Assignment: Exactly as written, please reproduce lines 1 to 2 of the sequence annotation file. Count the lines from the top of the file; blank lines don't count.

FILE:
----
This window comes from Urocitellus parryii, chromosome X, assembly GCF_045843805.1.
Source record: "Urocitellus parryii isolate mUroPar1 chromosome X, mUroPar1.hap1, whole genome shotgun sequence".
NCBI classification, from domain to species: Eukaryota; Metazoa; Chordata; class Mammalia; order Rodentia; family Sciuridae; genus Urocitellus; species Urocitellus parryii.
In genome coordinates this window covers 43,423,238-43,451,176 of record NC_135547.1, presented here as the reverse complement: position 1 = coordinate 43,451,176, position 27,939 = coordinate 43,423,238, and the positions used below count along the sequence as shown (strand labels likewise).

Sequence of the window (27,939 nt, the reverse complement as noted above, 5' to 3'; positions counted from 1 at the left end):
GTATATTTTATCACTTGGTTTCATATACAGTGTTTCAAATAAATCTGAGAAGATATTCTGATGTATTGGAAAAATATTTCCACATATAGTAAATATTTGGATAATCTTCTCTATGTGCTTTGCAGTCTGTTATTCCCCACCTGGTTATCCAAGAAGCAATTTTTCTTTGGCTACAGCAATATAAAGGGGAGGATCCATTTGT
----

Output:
This window comes from Urocitellus parryii, chromosome X, assembly GCF_045843805.1.
Source record: "Urocitellus parryii isolate mUroPar1 chromosome X, mUroPar1.hap1, whole genome shotgun sequence".